Note by ECOECO regarding the Brazilian government’s failure to publish data from the DETER deforestation monitoring system in the Brazilian Amazon
To control deforestation in the Amazon, the information furnished by satellite imagery are fundamental. The Brazilian Ministry of the Environment (MMA), jointly with the Ministry of Science and Technology (MCT), operates two systems for this purpose. Annual monitoring, more detailed in resolution by the PRODES Project, and a monthly, lower resolution system, used to identify land use change in real time, called DETER.
Regional deforestation in the Amazon, that had exhibited a decline from 2004 to 2012, grew 29% between 2012 and 2013. Monthly DETER data published in 2014 had confirmed this tendency toward increased deforestation, as had the monthly analysis by the NGO Imazon (Institute of Man and Environment of Amazonia), whose recognized experience and use of the same data as the government from the MODIS sensor permits an independent view.
In September, based on data referring to the month of August, the MMA suspended the publication of the DETER results, to be restored in November. The last data were published in July. Various reasons were alleged: proximity of national elections (October 5), the system was to be substituted by a more precise instrument, the DETER information was meant to be used for administrative purposes for control by MMA… In our opinion, none of these arguments are coherent. The Brazilian population must be informed, particularly in an election period. The users of DETER are not only MMA agents, but all planetary citizens, for deforestation has a direct impact on the concentration of Greenhouse Gases in the atmosphere and, therefore over climate change. Finally, good practice implies that data series should never go undisclosed, before a new series is available. The schedule of publication of these statistics should be divulged previously and not be altered without a relevant motivation.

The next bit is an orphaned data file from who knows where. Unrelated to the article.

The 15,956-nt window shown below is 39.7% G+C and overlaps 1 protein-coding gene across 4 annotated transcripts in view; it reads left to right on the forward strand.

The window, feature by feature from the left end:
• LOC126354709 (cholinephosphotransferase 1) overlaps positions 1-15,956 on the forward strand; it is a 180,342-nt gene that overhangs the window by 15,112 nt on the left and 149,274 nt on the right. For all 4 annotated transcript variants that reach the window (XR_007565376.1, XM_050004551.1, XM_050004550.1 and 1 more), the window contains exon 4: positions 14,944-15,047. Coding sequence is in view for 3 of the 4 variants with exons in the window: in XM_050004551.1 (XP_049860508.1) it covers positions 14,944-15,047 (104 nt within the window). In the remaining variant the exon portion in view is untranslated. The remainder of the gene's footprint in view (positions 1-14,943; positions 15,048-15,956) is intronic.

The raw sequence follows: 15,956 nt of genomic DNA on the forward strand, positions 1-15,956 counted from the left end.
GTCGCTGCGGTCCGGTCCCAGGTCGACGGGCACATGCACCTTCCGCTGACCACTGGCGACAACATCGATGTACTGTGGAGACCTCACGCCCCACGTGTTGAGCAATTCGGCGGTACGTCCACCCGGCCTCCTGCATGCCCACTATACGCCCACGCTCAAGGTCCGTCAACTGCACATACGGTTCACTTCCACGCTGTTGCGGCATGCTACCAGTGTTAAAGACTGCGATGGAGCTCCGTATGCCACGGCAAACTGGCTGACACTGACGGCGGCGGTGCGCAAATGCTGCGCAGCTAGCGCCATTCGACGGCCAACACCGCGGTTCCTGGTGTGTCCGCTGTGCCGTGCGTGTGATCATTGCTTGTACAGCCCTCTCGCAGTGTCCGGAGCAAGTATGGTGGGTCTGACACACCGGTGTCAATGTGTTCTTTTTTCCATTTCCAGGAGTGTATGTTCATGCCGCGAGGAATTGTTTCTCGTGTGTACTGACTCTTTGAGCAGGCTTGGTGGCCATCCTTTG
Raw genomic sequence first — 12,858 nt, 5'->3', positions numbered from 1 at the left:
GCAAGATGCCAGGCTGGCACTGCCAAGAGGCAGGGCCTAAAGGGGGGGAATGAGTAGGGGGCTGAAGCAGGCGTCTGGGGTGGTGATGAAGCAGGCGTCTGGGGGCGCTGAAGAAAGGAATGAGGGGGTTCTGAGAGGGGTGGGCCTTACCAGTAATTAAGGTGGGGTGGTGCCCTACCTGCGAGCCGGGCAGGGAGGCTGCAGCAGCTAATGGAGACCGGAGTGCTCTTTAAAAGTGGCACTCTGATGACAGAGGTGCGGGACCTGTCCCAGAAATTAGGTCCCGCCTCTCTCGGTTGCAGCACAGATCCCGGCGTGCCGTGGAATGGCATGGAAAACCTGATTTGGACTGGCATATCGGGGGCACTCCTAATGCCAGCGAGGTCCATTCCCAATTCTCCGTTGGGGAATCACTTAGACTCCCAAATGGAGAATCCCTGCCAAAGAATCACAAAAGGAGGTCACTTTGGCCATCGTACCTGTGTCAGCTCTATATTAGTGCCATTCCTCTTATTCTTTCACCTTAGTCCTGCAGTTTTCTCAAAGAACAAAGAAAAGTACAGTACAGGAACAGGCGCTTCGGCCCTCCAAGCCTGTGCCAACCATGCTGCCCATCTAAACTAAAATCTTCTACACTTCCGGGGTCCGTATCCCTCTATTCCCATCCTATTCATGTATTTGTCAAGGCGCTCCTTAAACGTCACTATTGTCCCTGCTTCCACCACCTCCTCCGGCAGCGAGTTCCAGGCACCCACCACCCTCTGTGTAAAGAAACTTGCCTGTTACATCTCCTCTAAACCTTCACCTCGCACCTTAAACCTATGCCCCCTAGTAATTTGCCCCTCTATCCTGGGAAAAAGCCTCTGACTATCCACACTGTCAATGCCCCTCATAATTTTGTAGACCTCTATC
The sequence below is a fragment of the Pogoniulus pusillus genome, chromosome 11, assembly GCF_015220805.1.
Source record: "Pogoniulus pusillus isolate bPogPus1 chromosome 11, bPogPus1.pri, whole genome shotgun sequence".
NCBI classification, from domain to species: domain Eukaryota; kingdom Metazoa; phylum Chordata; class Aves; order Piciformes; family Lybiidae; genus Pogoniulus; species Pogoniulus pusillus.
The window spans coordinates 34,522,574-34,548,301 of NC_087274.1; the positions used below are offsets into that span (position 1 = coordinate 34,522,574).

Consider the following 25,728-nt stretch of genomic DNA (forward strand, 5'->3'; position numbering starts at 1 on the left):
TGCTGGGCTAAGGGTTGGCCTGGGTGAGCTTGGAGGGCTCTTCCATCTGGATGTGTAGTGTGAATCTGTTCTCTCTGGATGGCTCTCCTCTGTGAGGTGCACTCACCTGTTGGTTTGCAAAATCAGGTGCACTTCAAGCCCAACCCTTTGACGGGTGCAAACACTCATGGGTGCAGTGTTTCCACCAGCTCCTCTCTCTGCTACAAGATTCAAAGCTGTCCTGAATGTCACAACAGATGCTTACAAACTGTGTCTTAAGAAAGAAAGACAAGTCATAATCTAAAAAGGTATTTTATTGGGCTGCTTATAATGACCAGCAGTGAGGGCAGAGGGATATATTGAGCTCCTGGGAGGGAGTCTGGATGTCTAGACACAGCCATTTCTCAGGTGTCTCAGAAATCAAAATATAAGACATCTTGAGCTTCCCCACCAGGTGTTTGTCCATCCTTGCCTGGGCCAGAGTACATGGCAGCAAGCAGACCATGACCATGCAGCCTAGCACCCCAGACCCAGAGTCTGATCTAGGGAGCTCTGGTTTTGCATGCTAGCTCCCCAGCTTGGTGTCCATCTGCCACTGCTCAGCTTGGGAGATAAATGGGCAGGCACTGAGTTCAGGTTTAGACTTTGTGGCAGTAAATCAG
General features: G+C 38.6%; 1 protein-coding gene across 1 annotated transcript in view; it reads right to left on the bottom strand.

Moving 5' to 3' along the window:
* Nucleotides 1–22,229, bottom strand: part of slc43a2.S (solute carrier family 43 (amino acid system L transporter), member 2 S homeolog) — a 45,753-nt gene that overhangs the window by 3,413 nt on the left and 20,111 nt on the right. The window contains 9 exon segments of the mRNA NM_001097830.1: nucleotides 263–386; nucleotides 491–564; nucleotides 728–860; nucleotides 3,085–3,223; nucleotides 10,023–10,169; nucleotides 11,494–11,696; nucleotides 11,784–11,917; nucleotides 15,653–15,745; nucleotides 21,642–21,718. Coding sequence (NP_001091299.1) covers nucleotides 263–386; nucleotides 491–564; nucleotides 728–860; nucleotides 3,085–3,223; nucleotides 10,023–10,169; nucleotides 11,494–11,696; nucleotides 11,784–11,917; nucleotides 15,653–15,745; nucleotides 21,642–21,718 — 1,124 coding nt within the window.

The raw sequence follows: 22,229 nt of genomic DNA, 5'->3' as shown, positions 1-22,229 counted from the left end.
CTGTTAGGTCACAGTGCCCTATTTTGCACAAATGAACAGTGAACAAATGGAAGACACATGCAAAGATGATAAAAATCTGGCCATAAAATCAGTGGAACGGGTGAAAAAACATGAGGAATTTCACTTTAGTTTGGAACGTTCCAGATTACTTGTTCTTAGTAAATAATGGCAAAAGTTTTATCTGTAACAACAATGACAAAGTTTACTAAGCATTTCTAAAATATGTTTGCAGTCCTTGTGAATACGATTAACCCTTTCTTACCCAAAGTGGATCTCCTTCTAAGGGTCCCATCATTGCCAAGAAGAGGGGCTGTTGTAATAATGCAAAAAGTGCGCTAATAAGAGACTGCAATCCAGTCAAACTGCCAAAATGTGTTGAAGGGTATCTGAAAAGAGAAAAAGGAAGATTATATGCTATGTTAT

The current situation of deforestation in the Amazon is very grave. The Imazon data, which continued to be divulged despite the government’s failure, showed an increase in deforestation of 191% in August-September 2014, compared to an equivalent period the year before. These are the first months of the calendar used to measure deforestation in Brazil, and mark the beginning of the burning season. The Brazilian Society for Ecological Economics (ECOECO), through this note protests the delay in publication of the DETER data. Deforestation in Brazil is a problem with international repercussions and to keep the Brazilian and global public opinion uninformed can only contribute to a further worsening of the grave environmental situation of the planet.
ECOECO hopes that the government will take the necessary measures to revert the recent increase in deforestation, through discussion with society regarding the causes of this process and of the efficacy of the instruments employed to combat it.
Submitted by Paulo Mibielli Carvalho, Ex-President, ECOECO
Contributing piece by Philip Fearnside; Researcher, National Institute for Research in Amazonia